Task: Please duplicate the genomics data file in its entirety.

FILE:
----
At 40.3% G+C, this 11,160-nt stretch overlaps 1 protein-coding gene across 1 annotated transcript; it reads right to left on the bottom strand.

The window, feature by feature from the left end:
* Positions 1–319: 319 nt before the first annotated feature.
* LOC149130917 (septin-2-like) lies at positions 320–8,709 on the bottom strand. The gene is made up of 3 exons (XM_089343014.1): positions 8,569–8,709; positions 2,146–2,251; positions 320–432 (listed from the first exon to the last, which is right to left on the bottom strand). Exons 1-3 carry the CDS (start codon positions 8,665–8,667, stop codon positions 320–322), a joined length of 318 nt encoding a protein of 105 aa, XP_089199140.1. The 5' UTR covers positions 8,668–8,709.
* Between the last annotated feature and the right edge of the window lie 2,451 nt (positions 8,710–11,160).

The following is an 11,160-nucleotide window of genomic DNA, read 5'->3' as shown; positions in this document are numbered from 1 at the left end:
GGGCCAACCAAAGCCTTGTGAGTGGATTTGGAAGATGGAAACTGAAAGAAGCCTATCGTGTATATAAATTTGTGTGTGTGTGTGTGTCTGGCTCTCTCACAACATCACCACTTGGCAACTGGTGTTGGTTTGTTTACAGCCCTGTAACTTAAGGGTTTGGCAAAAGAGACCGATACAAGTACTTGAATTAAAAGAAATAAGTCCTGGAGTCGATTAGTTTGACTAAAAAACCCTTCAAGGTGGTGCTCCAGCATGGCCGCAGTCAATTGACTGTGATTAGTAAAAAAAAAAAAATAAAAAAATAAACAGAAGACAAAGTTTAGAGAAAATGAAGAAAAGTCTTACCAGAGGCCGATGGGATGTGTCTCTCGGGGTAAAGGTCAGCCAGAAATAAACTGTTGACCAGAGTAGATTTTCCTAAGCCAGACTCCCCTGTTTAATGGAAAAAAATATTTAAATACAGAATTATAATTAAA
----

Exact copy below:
At 40.3% G+C, this 11,160-nt stretch overlaps 1 protein-coding gene across 1 annotated transcript; it reads right to left on the bottom strand.

The window, feature by feature from the left end:
* Positions 1–319: 319 nt before the first annotated feature.
* LOC149130917 (septin-2-like) lies at positions 320–8,709 on the bottom strand. The gene is made up of 3 exons (XM_089343014.1): positions 8,569–8,709; positions 2,146–2,251; positions 320–432 (listed from the first exon to the last, which is right to left on the bottom strand). Exons 1-3 carry the CDS (start codon positions 8,665–8,667, stop codon positions 320–322), a joined length of 318 nt encoding a protein of 105 aa, XP_089199140.1. The 5' UTR covers positions 8,668–8,709.
* Between the last annotated feature and the right edge of the window lie 2,451 nt (positions 8,710–11,160).

The following is an 11,160-nucleotide window of genomic DNA, read 5'->3' as shown; positions in this document are numbered from 1 at the left end:
GGGCCAACCAAAGCCTTGTGAGTGGATTTGGAAGATGGAAACTGAAAGAAGCCTATCGTGTATATAAATTTGTGTGTGTGTGTGTGTCTGGCTCTCTCACAACATCACCACTTGGCAACTGGTGTTGGTTTGTTTACAGCCCTGTAACTTAAGGGTTTGGCAAAAGAGACCGATACAAGTACTTGAATTAAAAGAAATAAGTCCTGGAGTCGATTAGTTTGACTAAAAAACCCTTCAAGGTGGTGCTCCAGCATGGCCGCAGTCAATTGACTGTGATTAGTAAAAAAAAAAAAATAAAAAAATAAACAGAAGACAAAGTTTAGAGAAAATGAAGAAAAGTCTTACCAGAGGCCGATGGGATGTGTCTCTCGGGGTAAAGGTCAGCCAGAAATAAACTGTTGACCAGAGTAGATTTTCCTAAGCCAGACTCCCCTGTTTAATGGAAAAAAATATTTAAATACAGAATTATAATTAAA